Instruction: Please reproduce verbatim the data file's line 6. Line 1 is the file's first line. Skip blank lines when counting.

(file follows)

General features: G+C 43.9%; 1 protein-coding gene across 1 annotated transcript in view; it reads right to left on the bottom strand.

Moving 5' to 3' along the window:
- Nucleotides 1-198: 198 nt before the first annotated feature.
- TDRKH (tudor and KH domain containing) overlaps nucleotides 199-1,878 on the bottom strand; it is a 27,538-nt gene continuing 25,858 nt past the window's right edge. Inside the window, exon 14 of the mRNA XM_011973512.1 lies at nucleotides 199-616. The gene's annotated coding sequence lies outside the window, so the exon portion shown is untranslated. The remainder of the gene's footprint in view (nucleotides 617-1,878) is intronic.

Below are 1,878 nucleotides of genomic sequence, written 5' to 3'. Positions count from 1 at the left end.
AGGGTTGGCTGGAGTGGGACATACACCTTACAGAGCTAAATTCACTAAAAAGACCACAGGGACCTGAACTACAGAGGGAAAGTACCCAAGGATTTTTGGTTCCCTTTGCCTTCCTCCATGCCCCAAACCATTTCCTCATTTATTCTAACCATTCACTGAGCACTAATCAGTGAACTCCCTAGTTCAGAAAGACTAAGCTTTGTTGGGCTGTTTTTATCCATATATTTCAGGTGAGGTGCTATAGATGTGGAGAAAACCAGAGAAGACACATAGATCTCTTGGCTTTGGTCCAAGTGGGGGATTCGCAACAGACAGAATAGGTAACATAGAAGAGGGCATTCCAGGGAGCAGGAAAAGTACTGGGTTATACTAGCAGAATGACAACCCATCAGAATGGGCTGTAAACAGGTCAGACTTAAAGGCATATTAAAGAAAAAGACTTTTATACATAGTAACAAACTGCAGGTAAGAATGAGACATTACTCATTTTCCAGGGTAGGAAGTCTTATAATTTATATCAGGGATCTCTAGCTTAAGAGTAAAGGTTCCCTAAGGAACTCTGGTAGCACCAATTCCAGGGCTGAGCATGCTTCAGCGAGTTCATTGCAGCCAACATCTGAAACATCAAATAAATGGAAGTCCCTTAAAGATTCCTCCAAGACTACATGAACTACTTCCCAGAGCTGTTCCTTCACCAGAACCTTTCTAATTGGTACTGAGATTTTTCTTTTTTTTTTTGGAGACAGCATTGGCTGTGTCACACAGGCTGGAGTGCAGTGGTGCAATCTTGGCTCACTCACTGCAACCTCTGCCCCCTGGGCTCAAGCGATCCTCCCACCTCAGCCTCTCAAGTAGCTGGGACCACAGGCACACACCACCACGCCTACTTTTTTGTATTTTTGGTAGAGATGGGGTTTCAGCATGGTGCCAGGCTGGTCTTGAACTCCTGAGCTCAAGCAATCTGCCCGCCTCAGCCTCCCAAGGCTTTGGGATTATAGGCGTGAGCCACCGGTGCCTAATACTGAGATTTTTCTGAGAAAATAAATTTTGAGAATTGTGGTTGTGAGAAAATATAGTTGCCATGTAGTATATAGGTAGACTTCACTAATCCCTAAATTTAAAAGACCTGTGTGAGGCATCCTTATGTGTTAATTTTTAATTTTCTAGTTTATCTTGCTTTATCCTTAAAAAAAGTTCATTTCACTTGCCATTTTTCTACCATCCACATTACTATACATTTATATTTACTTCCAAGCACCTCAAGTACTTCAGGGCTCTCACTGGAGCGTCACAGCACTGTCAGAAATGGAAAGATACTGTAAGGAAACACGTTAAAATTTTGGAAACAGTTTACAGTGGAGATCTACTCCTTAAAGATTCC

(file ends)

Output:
AGGGTTGGCTGGAGTGGGACATACACCTTACAGAGCTAAATTCACTAAAAAGACCACAGGGACCTGAACTACAGAGGGAAAGTACCCAAGGATTTTTGGTTCCCTTTGCCTTCCTCCATGCCCCAAACCATTTCCTCATTTATTCTAACCATTCACTGAGCACTAATCAGTGAACTCCCTAGTTCAGAAAGACTAAGCTTTGTTGGGCTGTTTTTATCCATATATTTCAGGTGAGGTGCTATAGATGTGGAGAAAACCAGAGAAGACACATAGATCTCTTGGCTTTGGTCCAAGTGGGGGATTCGCAACAGACAGAATAGGTAACATAGAAGAGGGCATTCCAGGGAGCAGGAAAAGTACTGGGTTATACTAGCAGAATGACAACCCATCAGAATGGGCTGTAAACAGGTCAGACTTAAAGGCATATTAAAGAAAAAGACTTTTATACATAGTAACAAACTGCAGGTAAGAATGAGACATTACTCATTTTCCAGGGTAGGAAGTCTTATAATTTATATCAGGGATCTCTAGCTTAAGAGTAAAGGTTCCCTAAGGAACTCTGGTAGCACCAATTCCAGGGCTGAGCATGCTTCAGCGAGTTCATTGCAGCCAACATCTGAAACATCAAATAAATGGAAGTCCCTTAAAGATTCCTCCAAGACTACATGAACTACTTCCCAGAGCTGTTCCTTCACCAGAACCTTTCTAATTGGTACTGAGATTTTTCTTTTTTTTTTTGGAGACAGCATTGGCTGTGTCACACAGGCTGGAGTGCAGTGGTGCAATCTTGGCTCACTCACTGCAACCTCTGCCCCCTGGGCTCAAGCGATCCTCCCACCTCAGCCTCTCAAGTAGCTGGGACCACAGGCACACACCACCACGCCTACTTTTTTGTATTTTTGGTAGAGATGGGGTTTCAGCATGGTGCCAGGCTGGTCTTGAACTCCTGAGCTCAAGCAATCTGCCCGCCTCAGCCTCCCAAGGCTTTGGGATTATAGGCGTGAGCCACCGGTGCCTAATACTGAGATTTTTCTGAGAAAATAAATTTTGAGAATTGTGGTTGTGAGAAAATATAGTTGCCATGTAGTATATAGGTAGACTTCACTAATCCCTAAATTTAAAAGACCTGTGTGAGGCATCCTTATGTGTTAATTTTTAATTTTCTAGTTTATCTTGCTTTATCCTTAAAAAAAGTTCATTTCACTTGCCATTTTTCTACCATCCACATTACTATACATTTATATTTACTTCCAAGCACCTCAAGTACTTCAGGGCTCTCACTGGAGCGTCACAGCACTGTCAGAAATGGAAAGATACTGTAAGGAAACACGTTAAAATTTTGGAAACAGTTTACAGTGGAGATCTACTCCTTAAAGATTCC